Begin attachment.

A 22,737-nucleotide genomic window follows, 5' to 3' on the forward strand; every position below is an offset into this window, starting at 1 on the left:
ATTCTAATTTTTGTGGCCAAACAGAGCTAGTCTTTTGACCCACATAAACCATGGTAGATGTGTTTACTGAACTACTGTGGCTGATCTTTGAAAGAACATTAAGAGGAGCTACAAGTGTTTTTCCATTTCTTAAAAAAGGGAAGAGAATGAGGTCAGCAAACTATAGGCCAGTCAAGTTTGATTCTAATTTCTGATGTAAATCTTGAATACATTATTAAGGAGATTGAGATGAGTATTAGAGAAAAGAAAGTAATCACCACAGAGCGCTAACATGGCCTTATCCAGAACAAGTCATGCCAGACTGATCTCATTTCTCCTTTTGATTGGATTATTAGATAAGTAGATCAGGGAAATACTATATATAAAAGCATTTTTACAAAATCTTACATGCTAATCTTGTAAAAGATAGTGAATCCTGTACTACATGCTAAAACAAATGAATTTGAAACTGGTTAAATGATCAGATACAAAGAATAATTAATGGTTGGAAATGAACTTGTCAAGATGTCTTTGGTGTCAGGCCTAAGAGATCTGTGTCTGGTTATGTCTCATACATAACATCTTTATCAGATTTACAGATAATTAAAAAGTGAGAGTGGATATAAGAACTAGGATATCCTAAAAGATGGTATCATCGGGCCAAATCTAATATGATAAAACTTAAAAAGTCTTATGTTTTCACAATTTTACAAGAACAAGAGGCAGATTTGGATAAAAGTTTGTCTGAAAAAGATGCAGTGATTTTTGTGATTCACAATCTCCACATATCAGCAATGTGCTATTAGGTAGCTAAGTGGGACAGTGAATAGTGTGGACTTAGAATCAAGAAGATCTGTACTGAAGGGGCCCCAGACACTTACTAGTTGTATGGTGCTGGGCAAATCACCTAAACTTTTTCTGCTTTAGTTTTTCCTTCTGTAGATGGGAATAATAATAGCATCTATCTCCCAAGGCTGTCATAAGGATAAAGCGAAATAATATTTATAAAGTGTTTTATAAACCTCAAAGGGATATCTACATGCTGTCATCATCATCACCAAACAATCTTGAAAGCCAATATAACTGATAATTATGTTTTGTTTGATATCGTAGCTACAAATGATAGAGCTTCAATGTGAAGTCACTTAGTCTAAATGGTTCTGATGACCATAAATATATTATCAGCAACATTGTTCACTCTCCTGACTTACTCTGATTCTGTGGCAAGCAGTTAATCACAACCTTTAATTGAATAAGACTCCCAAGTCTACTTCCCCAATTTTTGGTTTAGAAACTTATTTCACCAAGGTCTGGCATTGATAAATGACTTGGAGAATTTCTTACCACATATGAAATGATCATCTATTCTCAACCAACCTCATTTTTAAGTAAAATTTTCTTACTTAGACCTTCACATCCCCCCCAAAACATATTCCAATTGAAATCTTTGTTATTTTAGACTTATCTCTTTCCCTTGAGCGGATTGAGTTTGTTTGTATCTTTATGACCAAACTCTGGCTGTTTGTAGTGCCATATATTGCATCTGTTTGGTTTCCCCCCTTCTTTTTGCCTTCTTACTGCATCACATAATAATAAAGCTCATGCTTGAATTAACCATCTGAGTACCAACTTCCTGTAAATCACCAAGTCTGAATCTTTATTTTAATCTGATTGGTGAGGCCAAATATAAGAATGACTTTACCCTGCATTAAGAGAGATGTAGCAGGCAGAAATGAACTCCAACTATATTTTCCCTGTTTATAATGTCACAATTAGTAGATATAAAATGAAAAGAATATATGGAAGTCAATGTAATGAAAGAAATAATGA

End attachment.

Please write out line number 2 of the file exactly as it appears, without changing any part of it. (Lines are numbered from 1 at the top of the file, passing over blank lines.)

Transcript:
ATTCTAATTTTTGTGGCCAAACAGAGCTAGTCTTTTGACCCACATAAACCATGGTAGATGTGTTTACTGAACTACTGTGGCTGATCTTTGAAAGAACATTAAGAGGAGCTACAAGTGTTTTTCCATTTCTTAAAAAAGGGAAGAGAATGAGGTCAGCAAACTATAGGCCAGTCAAGTTTGATTCTAATTTCTGATGTAAATCTTGAATACATTATTAAGGAGATTGAGATGAGTATTAGAGAAAAGAAAGTAATCACCACAGAGCGCTAACATGGCCTTATCCAGAACAAGTCATGCCAGACTGATCTCATTTCTCCTTTTGATTGGATTATTAGATAAGTAGATCAGGGAAATACTATATATAAAAGCATTTTTACAAAATCTTACATGCTAATCTTGTAAAAGATAGTGAATCCTGTACTACATGCTAAAACAAATGAATTTGAAACTGGTTAAATGATCAGATACAAAGAATAATTAATGGTTGGAAATGAACTTGTCAAGATGTCTTTGGTGTCAGGCCTAAGAGATCTGTGTCTGGTTATGTCTCATACATAACATCTTTATCAGATTTACAGATAATTAAAAAGTGAGAGTGGATATAAGAACTAGGATATCCTAAAAGATGGTATCATCGGGCCAAATCTAATATGATAAAACTTAAAAAGTCTTATGTTTTCACAATTTTACAAGAACAAGAGGCAGATTTGGATAAAAGTTTGTCTGAAAAAGATGCAGTGATTTTTGTGATTCACAATCTCCACATATCAGCAATGTGCTATTAGGTAGCTAAGTGGGACAGTGAATAGTGTGGACTTAGAATCAAGAAGATCTGTACTGAAGGGGCCCCAGACACTTACTAGTTGTATGGTGCTGGGCAAATCACCTAAACTTTTTCTGCTTTAGTTTTTCCTTCTGTAGATGGGAATAATAATAGCATCTATCTCCCAAGGCTGTCATAAGGATAAAGCGAAATAATATTTATAAAGTGTTTTATAAACCTCAAAGGGATATCTACATGCTGTCATCATCATCACCAAACAATCTTGAAAGCCAATATAACTGATAATTATGTTTTGTTTGATATCGTAGCTACAAATGATAGAGCTTCAATGTGAAGTCACTTAGTCTAAATGGTTCTGATGACCATAAATATATTATCAGCAACATTGTTCACTCTCCTGACTTACTCTGATTCTGTGGCAAGCAGTTAATCACAACCTTTAATTGAATAAGACTCCCAAGTCTACTTCCCCAATTTTTGGTTTAGAAACTTATTTCACCAAGGTCTGGCATTGATAAATGACTTGGAGAATTTCTTACCACATATGAAATGATCATCTATTCTCAACCAACCTCATTTTTAAGTAAAATTTTCTTACTTAGACCTTCACATCCCCCCCAAAACATATTCCAATTGAAATCTTTGTTATTTTAGACTTATCTCTTTCCCTTGAGCGGATTGAGTTTGTTTGTATCTTTATGACCAAACTCTGGCTGTTTGTAGTGCCATATATTGCATCTGTTTGGTTTCCCCCCTTCTTTTTGCCTTCTTACTGCATCACATAATAATAAAGCTCATGCTTGAATTAACCATCTGAGTACCAACTTCCTGTAAATCACCAAGTCTGAATCTTTATTTTAATCTGATTGGTGAGGCCAAATATAAGAATGACTTTACCCTGCATTAAGAGAGATGTAGCAGGCAGAAATGAACTCCAACTATATTTTCCCTGTTTATAATGTCACAATTAGTAGATATAAAATGAAAAGAATATATGGAAGTCAATGTAATGAAAGAAATAATGA